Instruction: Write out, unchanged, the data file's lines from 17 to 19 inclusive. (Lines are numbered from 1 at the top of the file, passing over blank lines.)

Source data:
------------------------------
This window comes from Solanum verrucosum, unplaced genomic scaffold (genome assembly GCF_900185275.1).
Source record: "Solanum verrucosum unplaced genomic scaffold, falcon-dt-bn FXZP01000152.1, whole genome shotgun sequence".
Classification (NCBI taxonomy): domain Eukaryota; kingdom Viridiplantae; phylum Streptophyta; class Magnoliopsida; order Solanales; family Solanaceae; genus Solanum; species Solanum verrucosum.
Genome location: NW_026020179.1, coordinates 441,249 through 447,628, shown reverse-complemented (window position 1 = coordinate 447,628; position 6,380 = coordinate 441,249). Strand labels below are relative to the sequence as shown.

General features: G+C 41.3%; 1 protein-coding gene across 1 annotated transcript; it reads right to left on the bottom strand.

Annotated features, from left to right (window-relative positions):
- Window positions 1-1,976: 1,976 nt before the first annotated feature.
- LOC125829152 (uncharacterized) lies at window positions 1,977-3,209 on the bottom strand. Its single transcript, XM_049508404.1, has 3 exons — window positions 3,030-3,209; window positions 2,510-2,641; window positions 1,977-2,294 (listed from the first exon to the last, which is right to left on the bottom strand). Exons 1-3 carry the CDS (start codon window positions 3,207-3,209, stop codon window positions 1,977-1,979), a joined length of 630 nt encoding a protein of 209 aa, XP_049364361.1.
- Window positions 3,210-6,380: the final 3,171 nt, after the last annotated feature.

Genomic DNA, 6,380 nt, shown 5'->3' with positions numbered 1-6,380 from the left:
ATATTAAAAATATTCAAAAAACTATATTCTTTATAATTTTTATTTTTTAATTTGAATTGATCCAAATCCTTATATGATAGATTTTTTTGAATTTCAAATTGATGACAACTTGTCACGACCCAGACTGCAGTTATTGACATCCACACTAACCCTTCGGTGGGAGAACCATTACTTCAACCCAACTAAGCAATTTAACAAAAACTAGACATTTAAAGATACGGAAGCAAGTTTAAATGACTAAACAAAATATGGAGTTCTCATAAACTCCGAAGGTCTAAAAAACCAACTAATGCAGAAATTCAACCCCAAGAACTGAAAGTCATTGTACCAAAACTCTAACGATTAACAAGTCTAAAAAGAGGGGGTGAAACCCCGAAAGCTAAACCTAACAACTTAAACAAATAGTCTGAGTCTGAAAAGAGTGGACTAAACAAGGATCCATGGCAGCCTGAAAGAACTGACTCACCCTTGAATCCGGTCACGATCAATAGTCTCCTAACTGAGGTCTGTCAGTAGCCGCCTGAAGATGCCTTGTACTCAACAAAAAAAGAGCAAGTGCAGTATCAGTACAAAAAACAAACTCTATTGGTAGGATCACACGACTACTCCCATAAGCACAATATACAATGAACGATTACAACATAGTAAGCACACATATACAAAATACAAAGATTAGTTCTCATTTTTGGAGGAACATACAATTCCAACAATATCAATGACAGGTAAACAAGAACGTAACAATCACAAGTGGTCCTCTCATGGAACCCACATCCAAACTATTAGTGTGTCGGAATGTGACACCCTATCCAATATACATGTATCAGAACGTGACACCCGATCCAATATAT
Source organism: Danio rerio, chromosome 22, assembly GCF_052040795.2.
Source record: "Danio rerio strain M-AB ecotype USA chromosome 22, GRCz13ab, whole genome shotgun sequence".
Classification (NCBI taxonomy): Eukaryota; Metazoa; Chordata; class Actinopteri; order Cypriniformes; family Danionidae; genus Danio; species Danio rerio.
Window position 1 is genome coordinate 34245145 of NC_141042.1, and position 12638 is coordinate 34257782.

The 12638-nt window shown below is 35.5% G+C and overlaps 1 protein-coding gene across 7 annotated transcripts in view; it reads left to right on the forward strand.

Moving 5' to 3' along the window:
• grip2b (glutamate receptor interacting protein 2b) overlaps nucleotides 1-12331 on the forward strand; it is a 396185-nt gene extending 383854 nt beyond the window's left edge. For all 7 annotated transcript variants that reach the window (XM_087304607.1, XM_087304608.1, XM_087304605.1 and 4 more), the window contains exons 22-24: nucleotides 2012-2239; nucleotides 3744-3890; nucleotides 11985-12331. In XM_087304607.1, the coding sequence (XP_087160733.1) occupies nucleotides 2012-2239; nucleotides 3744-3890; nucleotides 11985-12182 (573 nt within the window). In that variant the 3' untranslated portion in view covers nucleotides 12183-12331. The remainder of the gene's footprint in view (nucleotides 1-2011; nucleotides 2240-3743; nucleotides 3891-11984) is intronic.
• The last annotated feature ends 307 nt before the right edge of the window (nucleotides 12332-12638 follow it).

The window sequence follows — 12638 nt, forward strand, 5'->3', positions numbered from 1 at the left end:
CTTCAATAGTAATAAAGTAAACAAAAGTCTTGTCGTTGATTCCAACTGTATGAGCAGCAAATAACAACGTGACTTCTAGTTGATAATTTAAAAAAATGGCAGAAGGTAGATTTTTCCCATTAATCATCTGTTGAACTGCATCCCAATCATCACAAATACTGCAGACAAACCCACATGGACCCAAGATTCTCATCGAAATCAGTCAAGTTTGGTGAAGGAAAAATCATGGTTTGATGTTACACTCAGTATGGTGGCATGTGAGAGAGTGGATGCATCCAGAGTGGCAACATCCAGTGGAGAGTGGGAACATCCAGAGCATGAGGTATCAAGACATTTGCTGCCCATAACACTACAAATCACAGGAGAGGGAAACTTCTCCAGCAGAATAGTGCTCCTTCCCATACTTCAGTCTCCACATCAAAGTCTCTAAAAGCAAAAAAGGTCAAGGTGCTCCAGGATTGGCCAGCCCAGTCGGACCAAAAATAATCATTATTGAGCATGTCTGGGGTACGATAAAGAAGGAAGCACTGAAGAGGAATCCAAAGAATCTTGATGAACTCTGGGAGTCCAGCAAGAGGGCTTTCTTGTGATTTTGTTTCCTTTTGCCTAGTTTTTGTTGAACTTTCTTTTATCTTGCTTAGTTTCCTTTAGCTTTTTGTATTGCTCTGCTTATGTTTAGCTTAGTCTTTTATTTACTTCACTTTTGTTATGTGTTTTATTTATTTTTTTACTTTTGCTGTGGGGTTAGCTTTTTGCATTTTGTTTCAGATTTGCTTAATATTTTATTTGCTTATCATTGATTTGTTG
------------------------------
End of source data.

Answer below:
Moving 5' to 3' along the window:
• grip2b (glutamate receptor interacting protein 2b) overlaps nucleotides 1-12331 on the forward strand; it is a 396185-nt gene extending 383854 nt beyond the window's left edge. For all 7 annotated transcript variants that reach the window (XM_087304607.1, XM_087304608.1, XM_087304605.1 and 4 more), the window contains exons 22-24: nucleotides 2012-2239; nucleotides 3744-3890; nucleotides 11985-12331. In XM_087304607.1, the coding sequence (XP_087160733.1) occupies nucleotides 2012-2239; nucleotides 3744-3890; nucleotides 11985-12182 (573 nt within the window). In that variant the 3' untranslated portion in view covers nucleotides 12183-12331. The remainder of the gene's footprint in view (nucleotides 1-2011; nucleotides 2240-3743; nucleotides 3891-11984) is intronic.
• The last annotated feature ends 307 nt before the right edge of the window (nucleotides 12332-12638 follow it).